Myanmar (Burma)

1 March 2022
Risk Level: Current Crisis
Over 1,500 people have been killed and at least 9,000 remain detained since the 1 February 2021 coup

Populations in Myanmar are facing crimes against humanity and war crimes perpetrated by the military following the 1 February coup.

BACKGROUND:

On 1 February 2021 Myanmar’s military – the Tatmadaw – led by Commander-in-Chief Min Aung Hlaing, overthrew the country’s civilian-led government and declared a state of emergency. Over the past year, hundreds of thousands of people have participated in peaceful protests and strikes against the reimposition of military rule, while numerous civilian militias known as People’s Defence Forces (PDFs) have also formed as part of an armed resistance. According to the Assistance Association for Political Prisoners, more than 1,500 people have been killed by the security forces since 1 February and over 9,000 people remain detained for resisting the coup. At least 82 people have been sentenced to death by military tribunals.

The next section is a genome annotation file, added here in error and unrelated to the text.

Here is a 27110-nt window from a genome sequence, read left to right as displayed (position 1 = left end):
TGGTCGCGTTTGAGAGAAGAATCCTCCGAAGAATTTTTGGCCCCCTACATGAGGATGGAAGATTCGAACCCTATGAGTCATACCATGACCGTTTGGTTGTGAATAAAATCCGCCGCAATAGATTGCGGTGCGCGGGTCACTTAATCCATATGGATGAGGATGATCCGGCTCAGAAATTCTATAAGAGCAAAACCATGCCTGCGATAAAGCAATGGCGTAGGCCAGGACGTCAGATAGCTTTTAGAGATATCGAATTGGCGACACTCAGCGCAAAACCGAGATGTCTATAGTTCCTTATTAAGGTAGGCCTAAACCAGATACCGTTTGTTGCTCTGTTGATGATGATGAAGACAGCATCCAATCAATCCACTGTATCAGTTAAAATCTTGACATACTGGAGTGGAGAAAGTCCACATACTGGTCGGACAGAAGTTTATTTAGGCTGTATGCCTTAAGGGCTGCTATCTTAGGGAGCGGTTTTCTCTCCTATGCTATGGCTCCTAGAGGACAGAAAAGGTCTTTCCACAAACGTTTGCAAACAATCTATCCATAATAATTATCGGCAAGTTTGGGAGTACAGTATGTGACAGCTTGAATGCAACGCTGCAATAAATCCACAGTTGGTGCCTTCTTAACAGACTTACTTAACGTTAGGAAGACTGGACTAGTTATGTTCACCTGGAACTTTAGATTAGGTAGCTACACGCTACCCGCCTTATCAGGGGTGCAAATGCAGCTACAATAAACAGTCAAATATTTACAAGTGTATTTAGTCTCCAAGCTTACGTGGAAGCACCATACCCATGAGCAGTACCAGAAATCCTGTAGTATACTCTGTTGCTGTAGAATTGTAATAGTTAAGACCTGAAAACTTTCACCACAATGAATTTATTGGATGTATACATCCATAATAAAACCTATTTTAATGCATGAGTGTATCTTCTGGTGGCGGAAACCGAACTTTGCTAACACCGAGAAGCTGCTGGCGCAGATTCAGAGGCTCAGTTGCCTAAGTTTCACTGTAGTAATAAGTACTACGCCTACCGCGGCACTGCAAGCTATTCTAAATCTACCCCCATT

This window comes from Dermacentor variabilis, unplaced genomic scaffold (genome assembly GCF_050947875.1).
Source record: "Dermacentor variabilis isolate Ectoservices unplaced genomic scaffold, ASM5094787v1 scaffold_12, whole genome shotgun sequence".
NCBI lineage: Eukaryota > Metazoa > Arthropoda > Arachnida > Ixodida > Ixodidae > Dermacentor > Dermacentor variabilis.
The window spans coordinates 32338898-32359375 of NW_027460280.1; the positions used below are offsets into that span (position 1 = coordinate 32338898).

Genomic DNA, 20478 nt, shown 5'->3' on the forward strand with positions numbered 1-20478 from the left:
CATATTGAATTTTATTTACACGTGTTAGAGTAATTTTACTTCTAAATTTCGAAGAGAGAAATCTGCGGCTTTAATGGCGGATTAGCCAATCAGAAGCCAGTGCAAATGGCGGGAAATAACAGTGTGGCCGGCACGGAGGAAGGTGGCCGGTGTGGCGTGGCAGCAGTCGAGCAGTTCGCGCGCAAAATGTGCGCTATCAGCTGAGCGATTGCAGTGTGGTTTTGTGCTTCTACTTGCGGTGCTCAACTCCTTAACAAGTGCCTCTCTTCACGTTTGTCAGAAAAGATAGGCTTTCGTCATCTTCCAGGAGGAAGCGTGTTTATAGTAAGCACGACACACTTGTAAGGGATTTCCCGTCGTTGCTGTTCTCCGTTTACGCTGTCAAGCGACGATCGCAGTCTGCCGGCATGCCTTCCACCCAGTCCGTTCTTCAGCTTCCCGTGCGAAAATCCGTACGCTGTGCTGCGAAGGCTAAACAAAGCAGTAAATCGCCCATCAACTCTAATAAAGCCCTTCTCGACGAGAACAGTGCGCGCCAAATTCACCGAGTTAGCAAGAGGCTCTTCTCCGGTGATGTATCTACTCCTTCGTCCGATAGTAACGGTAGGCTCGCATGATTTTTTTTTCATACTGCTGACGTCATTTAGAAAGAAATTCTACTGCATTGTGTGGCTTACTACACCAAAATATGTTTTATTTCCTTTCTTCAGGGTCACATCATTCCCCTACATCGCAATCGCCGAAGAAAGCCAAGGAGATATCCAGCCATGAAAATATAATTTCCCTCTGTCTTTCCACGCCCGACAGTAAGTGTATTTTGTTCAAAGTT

On 16 April a coalition of democratic opponents to military rule formed the National Unity Government (NUG), which includes members of parliament ousted by the military. The military has charged their members with high treason and pronounced that the NUG and PDFs are terrorist organizations. On 1 August General Min Aung Hlaing declared himself prime minister and extended the state of emergency until August 2023. The NUG subsequently announced war against the military junta, urging a nation-wide revolt.